I didn’t set out to be a writer. It just happened and I went along with it.
I am Sandra V. McGee, The Accidental Writer
The Psychic’s Crystal Ball, 1983
I’m a Valley girl from Southern California and, despite my current (clears throat) mature status, the words “like” and “totally” are still firmly embedded in my vocabulary.
I never thought about being a writer. In school, I didn’t care for English 101. I wasn’t a voracious reader. And I certainly wasn’t a swell grammarian.
The first time someone told me I would be a writer was in 1983. My father had passed away unexpectedly at age 59. My mother, anxious about her future, asked me to accompany her to a psychic in the Hollywood Hills. The scene was out of the 1950s movie, Sunset Boulevard. The psychic lived in a 1920s Spanish-style mansion that had seen better days and was now divided into small apartments. The psychic looked like Norma Desmond, the character played by Gloria Swanson in Sunset Boulevard, with thinly-plucked eyebrows, red lipstick applied in a heart shape, and a long scarf wrapped dramatically and turban-style around her head. And, indeed, she had a crystal ball.
After the psychic forecast my mother’s future (I don’t remember what it was), my mother asked the psychic to forecast mine. I firmly declined, but Mother insisted. The psychic said she saw me later in life as a writer. Oh no, not me, I thought.
Word Processing, 1985
I met my husband, Bill McGee, in 1981. A few years after we met, he retired comfortably from his 32-year career in broadcast marketing and sales, and talked me into moving with him to the mountains, specifically Incline Village on the Nevada side of Lake Tahoe. He was still under contract to an East Coast communications syndicate to update one of his twelve “how-to” broadcast sales guidebooks, A What, When and How Guide to Broadcast Co-op: The Untapped Goldmine.
I happened to be a fast and accurate typist, and Bill drafted me into typing his manuscripts. At the time, his traditional book printer was in the early stages of converting to digital printing, new in the industry. Bill was always interested in new developments and knew something about computers. I knew nothing and, furthermore, I wasn’t interested in learning. Bill bought a desktop computer and hired an instructor from the local Sierra Nevada College to teach me how to use it. I learned word processing, data processing, and how to insert digital codes into a manuscript. This I did not want to do. Sitting for hours and hours in front of a computer monitor, typing and inserting digital codes, went totally against my grain. But, of course, that’s precisely what I did.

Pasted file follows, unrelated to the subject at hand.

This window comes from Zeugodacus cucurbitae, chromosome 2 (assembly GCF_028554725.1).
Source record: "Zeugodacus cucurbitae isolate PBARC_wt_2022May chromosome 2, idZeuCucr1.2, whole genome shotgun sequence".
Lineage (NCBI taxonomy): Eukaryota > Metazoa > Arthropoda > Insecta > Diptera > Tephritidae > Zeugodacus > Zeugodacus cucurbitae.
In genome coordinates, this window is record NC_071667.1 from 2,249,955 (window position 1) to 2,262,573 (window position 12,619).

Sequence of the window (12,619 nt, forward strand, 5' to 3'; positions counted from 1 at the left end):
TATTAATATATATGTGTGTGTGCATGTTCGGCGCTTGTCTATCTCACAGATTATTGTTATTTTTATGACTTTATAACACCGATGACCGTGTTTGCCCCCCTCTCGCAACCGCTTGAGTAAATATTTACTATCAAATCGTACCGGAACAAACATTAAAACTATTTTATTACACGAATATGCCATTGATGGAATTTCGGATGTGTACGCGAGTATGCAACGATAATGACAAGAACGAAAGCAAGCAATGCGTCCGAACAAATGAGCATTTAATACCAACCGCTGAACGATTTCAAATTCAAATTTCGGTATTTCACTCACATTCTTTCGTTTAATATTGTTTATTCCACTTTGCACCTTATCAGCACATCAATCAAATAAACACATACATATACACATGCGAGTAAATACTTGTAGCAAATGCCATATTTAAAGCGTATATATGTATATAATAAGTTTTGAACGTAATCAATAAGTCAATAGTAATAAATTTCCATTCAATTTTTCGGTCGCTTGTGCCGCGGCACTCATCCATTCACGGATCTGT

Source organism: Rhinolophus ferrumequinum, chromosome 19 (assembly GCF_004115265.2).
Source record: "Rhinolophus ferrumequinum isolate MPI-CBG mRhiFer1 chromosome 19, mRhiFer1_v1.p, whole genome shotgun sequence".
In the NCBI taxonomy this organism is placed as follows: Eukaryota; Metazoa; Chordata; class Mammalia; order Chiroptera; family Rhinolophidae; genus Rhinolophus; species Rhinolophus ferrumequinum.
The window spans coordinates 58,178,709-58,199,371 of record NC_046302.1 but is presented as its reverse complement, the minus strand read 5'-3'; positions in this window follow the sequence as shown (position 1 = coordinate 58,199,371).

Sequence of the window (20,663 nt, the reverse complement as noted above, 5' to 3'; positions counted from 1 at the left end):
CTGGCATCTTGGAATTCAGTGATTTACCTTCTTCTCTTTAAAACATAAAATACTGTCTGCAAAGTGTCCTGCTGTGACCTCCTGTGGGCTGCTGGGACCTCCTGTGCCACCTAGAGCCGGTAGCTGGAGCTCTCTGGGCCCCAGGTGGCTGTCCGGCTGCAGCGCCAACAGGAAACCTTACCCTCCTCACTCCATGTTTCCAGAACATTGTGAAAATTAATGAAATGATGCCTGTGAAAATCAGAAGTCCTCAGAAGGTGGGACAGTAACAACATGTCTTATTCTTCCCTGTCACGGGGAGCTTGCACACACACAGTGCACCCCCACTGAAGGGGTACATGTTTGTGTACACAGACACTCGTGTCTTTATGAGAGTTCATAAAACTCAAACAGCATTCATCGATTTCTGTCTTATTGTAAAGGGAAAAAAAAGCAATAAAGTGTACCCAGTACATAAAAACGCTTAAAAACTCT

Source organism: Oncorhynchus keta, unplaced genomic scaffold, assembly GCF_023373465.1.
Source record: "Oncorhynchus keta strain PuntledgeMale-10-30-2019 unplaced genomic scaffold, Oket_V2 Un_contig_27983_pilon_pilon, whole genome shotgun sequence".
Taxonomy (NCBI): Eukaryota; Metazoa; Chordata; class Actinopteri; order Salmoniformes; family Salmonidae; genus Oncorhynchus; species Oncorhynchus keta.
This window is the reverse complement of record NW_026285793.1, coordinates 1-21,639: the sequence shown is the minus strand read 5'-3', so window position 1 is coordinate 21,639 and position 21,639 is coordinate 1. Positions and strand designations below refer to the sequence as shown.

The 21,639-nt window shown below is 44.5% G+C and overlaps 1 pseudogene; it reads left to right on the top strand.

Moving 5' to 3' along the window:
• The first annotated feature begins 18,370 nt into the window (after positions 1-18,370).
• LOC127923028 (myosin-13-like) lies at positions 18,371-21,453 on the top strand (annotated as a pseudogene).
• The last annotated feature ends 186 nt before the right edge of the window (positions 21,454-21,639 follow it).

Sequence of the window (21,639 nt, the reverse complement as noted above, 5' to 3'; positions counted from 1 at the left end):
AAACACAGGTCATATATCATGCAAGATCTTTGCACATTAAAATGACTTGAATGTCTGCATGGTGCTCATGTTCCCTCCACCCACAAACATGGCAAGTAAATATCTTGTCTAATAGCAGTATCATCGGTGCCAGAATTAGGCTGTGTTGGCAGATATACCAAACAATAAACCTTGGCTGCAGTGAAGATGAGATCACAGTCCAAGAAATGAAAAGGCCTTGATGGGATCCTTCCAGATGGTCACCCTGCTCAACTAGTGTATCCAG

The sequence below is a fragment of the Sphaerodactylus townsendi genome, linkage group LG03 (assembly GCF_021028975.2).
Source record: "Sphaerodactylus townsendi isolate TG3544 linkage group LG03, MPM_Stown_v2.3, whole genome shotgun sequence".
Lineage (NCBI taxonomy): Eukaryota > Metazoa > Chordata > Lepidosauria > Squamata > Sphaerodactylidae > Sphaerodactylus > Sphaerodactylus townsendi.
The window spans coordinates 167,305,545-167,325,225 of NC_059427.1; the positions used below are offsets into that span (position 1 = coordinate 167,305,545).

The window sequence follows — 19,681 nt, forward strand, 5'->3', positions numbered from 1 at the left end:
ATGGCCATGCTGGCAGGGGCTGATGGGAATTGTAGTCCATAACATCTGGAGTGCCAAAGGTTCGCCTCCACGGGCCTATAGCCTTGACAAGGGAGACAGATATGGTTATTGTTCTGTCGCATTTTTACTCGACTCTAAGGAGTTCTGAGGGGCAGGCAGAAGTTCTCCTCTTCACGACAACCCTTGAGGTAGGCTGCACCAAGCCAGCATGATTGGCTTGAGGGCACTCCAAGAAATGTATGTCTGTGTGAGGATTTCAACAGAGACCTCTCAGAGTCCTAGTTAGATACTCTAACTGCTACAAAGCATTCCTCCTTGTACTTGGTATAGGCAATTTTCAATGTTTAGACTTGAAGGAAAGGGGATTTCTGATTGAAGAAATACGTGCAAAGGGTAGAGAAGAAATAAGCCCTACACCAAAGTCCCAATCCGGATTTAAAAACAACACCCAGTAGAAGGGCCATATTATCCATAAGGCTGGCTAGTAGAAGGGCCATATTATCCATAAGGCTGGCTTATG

I said nothing at first; I just typed and inserted codes with a fixed glum expression on my face. Then I began gently suggesting to Bill a possible edit here or there.
On My Own, 1994
In 1994, Bill gave up trying to make his Valley girl wife into a mountain woman. We moved to Santa Barbara, the furthest south I could persuade him to move in California. Little did I know, that’s where my writing career would begin.
My first love since the age of three was the ballet. Though I aimed for a career on the stage, it was not in my cards. Nonetheless, I continued to take ballet classes wherever I was living. In Santa Barbara, I signed up for classes at a new studio opened by Rodney Gustafson, a former dancer with American Ballet Theatre in New York City. After class one day, Rodney approached me at the barre. He wanted to start a professional ballet company and asked me to be on the founding board.
There was no money to pay for a publicist, so I volunteered. I knew nothing about being a publicist, but it sounded glamorous. I purchased two books on Amazon on how to do publicity for the performing arts. I copied the formats of sample press releases, calendar listings, public service announcements, and local and feature stories. I followed the pyramid rule of press release writing: who, what, when, where, and how to buy tickets – all in the first paragraph. When the actress Bonnie Bartlett joined the ballet board, she asked her publicist to take a look at my media kit. “I received your press kit and it really looks good,” wrote Claire Segal, adding just a few constructive comments.